Parent Cheers Accomack Proposal To Add 4 New Special Ed Teachers

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By Stefanie Jackson – Accomack schools’ proposed budget for fiscal year 2021 prompted public comments Tuesday night supporting the funding of four additional special education teachers and one additional school psychologist.

“We appreciate your recognition of their importance to our children,” said Eileen Holcomb, of Chincoteague, who is the parent of a special education student.

On behalf of her organization, the Special Education Advisory Committee, she thanked the school board for budgeting about $202,000 for the special education teachers and $85,000 for the school psychologist.

Holcomb also suggested reinstating a special education position that was eliminated – the Individualized Education Plan or IEP compliance teacher.

The position is “desperately needed” after Accomack schools received multiple citations last year during a state audit, including 27 violations for noncompliance with IEPs, she said.

Every special education student has an IEP, “a road map for … student supports and services” and “a legal document that must be completed with precision and detail and followed to the letter,” Holcomb said.

The violations are “alarming,” and the idea that IEPs “have not been completed with the care that the Individuals with Disabilities Education Act demands” is “even more distressing,” she continued.

Holcomb asked the school board to take “no shortcuts” and give Director of Special Education Jennifer Annis the support staff she needs for effective leadership and compliance with the law.

Accomack County Public Schools cannot afford to be “penny wise and pound foolish” with investments in its 760 special education students, she said.

School psychologists Lori Whittaker, Megan Vance, and Jamie Ibarra spoke in favor of hiring a fourth school psychologist to serve Accomack’s 11 public schools.

The National Association of School Psychologists recommends one school psychologist for every 500 to 700 students, Vance said.

She serves 1,653 students at five schools, Ibarra serves 1,740 students at three schools, and Whittaker serves 1,778 students at three schools.

The ratio of school psychologists to students is an average of 2.5 times larger than the recommendation for best practices, Vance said.

Northampton County Public Schools have about 1,520 students and two full-time school psychologists, or approximately one school psychologist for every 760 students, she said.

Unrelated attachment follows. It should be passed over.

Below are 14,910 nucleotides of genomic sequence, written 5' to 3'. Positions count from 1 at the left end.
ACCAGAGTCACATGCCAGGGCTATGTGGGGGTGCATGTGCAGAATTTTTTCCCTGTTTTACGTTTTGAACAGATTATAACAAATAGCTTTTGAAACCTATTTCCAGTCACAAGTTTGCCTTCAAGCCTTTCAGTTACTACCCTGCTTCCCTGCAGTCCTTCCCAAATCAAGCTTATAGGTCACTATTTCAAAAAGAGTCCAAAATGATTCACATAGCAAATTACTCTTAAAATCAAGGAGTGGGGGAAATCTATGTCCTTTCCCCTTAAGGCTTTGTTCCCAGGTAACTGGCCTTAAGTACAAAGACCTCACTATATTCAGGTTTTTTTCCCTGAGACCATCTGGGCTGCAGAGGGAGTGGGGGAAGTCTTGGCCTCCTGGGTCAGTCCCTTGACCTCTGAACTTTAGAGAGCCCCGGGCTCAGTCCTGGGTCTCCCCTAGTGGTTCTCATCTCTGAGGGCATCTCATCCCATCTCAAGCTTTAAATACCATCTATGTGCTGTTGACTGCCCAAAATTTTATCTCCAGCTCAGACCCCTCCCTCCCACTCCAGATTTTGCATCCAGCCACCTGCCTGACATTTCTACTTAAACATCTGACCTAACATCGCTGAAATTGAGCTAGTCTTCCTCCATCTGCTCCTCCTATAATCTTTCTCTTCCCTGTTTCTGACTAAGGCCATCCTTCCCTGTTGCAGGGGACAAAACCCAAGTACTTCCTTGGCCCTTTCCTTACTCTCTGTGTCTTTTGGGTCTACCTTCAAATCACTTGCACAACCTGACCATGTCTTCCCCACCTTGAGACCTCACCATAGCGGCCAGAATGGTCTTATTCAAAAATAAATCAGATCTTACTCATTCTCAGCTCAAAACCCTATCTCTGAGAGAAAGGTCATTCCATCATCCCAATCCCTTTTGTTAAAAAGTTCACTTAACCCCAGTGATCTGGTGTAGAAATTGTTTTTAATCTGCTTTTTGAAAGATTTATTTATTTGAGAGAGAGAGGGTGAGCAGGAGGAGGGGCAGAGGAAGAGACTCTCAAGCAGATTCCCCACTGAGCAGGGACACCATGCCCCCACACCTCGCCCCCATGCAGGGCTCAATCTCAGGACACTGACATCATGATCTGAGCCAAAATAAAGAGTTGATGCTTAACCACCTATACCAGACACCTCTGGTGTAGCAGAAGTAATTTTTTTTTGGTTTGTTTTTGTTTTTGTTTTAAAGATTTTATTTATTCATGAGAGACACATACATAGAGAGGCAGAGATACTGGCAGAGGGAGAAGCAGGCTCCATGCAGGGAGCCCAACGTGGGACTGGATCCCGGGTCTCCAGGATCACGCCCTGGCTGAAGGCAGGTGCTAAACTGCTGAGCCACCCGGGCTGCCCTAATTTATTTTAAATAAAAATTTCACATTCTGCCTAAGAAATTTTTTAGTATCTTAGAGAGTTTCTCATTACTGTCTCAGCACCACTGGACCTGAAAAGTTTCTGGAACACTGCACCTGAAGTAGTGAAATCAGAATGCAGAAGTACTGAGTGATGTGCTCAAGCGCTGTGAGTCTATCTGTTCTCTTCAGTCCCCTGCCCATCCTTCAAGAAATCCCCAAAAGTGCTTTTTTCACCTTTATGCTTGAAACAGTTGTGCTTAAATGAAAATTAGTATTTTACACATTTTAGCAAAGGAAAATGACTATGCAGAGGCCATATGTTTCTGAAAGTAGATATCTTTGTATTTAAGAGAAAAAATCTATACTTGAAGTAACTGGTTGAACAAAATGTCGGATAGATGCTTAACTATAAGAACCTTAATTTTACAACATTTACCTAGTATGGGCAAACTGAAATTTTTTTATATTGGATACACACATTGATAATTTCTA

Dividing the workload among four people would give the school psychologists more “quality time” at each school, less time traveling between schools, “more preventative services, including mental health supports for students,” and more time “making a difference,” Vance said.

Director of Finance Beth Onley presented the proposed budget, which has not yet been balanced and contains a shortfall of about $650,000.

Accomack schools expect about $3.2 million in new revenues in the next fiscal year, accounting for $2.3 million more in state funds included in Gov. Ralph Northam’s proposed budget, nearly $1 million more in local funds approved by county supervisors, but fewer federal funds due to a decrease in the Perkins grant that supports career and technical education.

Proposed increased spending in FY 2021 includes $1.6 million for 4% raises “across the board,” Onley said.

Accomack schools must pay an additional $300,000 into the Virginia Retirement System and $154,000 in increased health insurance costs.

Another guidance counselor is needed and has been budgeted for $59,000. The guidance counselor would serve middle school students at Arcadia and Nandua middle schools and Chincoteague Combined School.

Kindergarten aides currently spend a half-day in class assisting teachers, but a budget increase of $173,000 would allow them to work full days. The proposed increase would affect about eight positions, Onley said.

She emphasized that $200,000 of the local funds approved by Accomack supervisors is designated for the cost of competing with Maryland schools for hiring teachers.

Accomack schools are also pursuing related state funding called the Cost of Competing Adjustment or COCA.

Of Accomack teachers who resigned last year, 34% accepted teaching positions at Maryland schools.